Use this URL to cite or link to this record in EThOS: http://ethos.bl.uk/OrderDetails.do?uin=uk.bl.ethos.687492
Title: The reconstruction of virtual cuneiform fragments in an online environment
Author: Lewis, Andrew William
ISNI:       0000 0004 5924 0148
Awarding Body: University of Birmingham
Current Institution: University of Birmingham
Date of Award: 2016
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Abstract:
Reducing the time spent by experts on the process of cuneiform fragment reconstruction means that more time can be spent on the translation and interpretation of the information that the cuneiform fragments contain. Modern computers and ancillary technologies such as 3D printing have the power to simplify the process of cuneiform reconstruction, and open up the field of reconstruction to non-experts through the use of virtual fragments and new reconstruction methods. In order for computers to be effective in this context, it is important to understand the current state of available technology, and to understand the behaviours and strategies of individuals attempting to reconstruct cuneiform fragments. This thesis presents the results of experiments to determine the behaviours and actions of participants reconstructing cuneiform tablets in the real and virtual world, and then assesses tools developed specifically to facilitate the virtual reconstruction process. The thesis also explores the contemporary and historical state of relevant technologies. The results of experiments show several interesting behaviours and strategies that participants use when reconstructing cuneiform fragments. The experiments include an analysis of the ratio between rotation and movement that show a significant difference between the actions of successful and unsuccessful participants, and an unexpected behaviour that the majority of participants adopted to work with the largest fragments first. It was also observed that the areas of the virtual workspace used by successful participants was different from the areas used by unsuccessful participants. The work further contributes to the field of reconstruction through the development of appropriate tools that have been experimentally proved to dramatically increase the number of potential joins that an individual is able to make over period of time.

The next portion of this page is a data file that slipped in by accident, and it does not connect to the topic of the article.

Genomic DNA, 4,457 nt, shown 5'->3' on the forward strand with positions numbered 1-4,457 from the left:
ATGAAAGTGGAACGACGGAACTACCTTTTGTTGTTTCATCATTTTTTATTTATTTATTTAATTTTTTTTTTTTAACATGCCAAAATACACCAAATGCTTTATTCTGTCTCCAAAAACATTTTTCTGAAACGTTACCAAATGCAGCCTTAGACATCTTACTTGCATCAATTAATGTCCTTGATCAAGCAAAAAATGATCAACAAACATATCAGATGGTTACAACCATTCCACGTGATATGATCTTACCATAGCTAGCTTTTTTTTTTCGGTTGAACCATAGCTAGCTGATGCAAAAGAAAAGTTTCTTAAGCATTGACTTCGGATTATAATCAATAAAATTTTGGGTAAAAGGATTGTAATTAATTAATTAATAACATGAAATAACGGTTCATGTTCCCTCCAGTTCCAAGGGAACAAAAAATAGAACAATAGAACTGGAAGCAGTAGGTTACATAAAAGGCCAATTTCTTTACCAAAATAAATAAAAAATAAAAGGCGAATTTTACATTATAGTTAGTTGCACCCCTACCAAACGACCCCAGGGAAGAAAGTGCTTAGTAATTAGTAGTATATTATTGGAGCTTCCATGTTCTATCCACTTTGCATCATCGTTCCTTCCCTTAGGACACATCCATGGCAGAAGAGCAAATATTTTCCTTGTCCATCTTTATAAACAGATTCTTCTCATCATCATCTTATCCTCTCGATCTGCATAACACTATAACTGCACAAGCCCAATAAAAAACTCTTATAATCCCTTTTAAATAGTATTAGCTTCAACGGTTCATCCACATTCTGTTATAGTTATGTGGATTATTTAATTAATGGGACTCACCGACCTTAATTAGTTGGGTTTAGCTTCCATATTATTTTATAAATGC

Supervisor: Not available Sponsor: Not available
Qualification Name: Thesis (Ph.D.) Qualification Level: Doctoral
EThOS ID: uk.bl.ethos.687492  DOI: Not available
Keywords: AM Museums (General). Collectors and collecting (General) ; CD921 Archives ; CN Inscriptions. Epigraphy. ; QA75 Electronic computers. Computer science
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